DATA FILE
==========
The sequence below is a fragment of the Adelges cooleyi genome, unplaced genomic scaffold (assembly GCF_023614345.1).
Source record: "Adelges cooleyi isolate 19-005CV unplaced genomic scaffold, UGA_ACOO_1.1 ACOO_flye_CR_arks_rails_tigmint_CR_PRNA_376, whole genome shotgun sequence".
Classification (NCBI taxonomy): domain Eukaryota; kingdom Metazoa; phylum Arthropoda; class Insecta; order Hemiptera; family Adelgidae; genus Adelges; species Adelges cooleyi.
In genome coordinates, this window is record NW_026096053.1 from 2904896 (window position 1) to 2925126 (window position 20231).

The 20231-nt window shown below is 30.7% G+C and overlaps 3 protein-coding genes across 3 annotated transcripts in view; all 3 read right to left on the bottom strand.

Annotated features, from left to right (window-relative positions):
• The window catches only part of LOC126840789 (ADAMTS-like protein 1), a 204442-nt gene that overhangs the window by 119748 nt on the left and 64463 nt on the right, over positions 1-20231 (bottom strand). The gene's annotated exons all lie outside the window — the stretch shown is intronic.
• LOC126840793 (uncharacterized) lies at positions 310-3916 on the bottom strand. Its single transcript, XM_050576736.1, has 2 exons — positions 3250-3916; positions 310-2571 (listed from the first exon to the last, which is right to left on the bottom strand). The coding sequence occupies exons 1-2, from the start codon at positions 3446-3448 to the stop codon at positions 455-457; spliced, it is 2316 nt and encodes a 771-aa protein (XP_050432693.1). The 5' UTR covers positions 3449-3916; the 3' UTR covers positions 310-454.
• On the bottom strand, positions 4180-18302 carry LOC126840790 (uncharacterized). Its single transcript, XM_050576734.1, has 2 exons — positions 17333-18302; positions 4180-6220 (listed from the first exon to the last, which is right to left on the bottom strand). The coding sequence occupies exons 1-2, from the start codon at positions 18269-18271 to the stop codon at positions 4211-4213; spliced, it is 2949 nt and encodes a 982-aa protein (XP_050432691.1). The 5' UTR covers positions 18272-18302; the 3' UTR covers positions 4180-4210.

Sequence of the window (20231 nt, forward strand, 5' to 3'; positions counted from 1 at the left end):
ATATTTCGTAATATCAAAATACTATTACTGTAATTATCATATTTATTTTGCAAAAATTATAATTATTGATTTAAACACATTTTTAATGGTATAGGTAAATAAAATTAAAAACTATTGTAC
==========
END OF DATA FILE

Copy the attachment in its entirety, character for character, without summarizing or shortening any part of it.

The sequence below is a fragment of the Adelges cooleyi genome, unplaced genomic scaffold (assembly GCF_023614345.1).
Source record: "Adelges cooleyi isolate 19-005CV unplaced genomic scaffold, UGA_ACOO_1.1 ACOO_flye_CR_arks_rails_tigmint_CR_PRNA_376, whole genome shotgun sequence".
Classification (NCBI taxonomy): domain Eukaryota; kingdom Metazoa; phylum Arthropoda; class Insecta; order Hemiptera; family Adelgidae; genus Adelges; species Adelges cooleyi.
In genome coordinates, this window is record NW_026096053.1 from 2904896 (window position 1) to 2925126 (window position 20231).

The 20231-nt window shown below is 30.7% G+C and overlaps 3 protein-coding genes across 3 annotated transcripts in view; all 3 read right to left on the bottom strand.

Annotated features, from left to right (window-relative positions):
• The window catches only part of LOC126840789 (ADAMTS-like protein 1), a 204442-nt gene that overhangs the window by 119748 nt on the left and 64463 nt on the right, over positions 1-20231 (bottom strand). The gene's annotated exons all lie outside the window — the stretch shown is intronic.
• LOC126840793 (uncharacterized) lies at positions 310-3916 on the bottom strand. Its single transcript, XM_050576736.1, has 2 exons — positions 3250-3916; positions 310-2571 (listed from the first exon to the last, which is right to left on the bottom strand). The coding sequence occupies exons 1-2, from the start codon at positions 3446-3448 to the stop codon at positions 455-457; spliced, it is 2316 nt and encodes a 771-aa protein (XP_050432693.1). The 5' UTR covers positions 3449-3916; the 3' UTR covers positions 310-454.
• On the bottom strand, positions 4180-18302 carry LOC126840790 (uncharacterized). Its single transcript, XM_050576734.1, has 2 exons — positions 17333-18302; positions 4180-6220 (listed from the first exon to the last, which is right to left on the bottom strand). The coding sequence occupies exons 1-2, from the start codon at positions 18269-18271 to the stop codon at positions 4211-4213; spliced, it is 2949 nt and encodes a 982-aa protein (XP_050432691.1). The 5' UTR covers positions 18272-18302; the 3' UTR covers positions 4180-4210.

Sequence of the window (20231 nt, forward strand, 5' to 3'; positions counted from 1 at the left end):
ATATTTCGTAATATCAAAATACTATTACTGTAATTATCATATTTATTTTGCAAAAATTATAATTATTGATTTAAACACATTTTTAATGGTATAGGTAAATAAAATTAAAAACTATTGTAC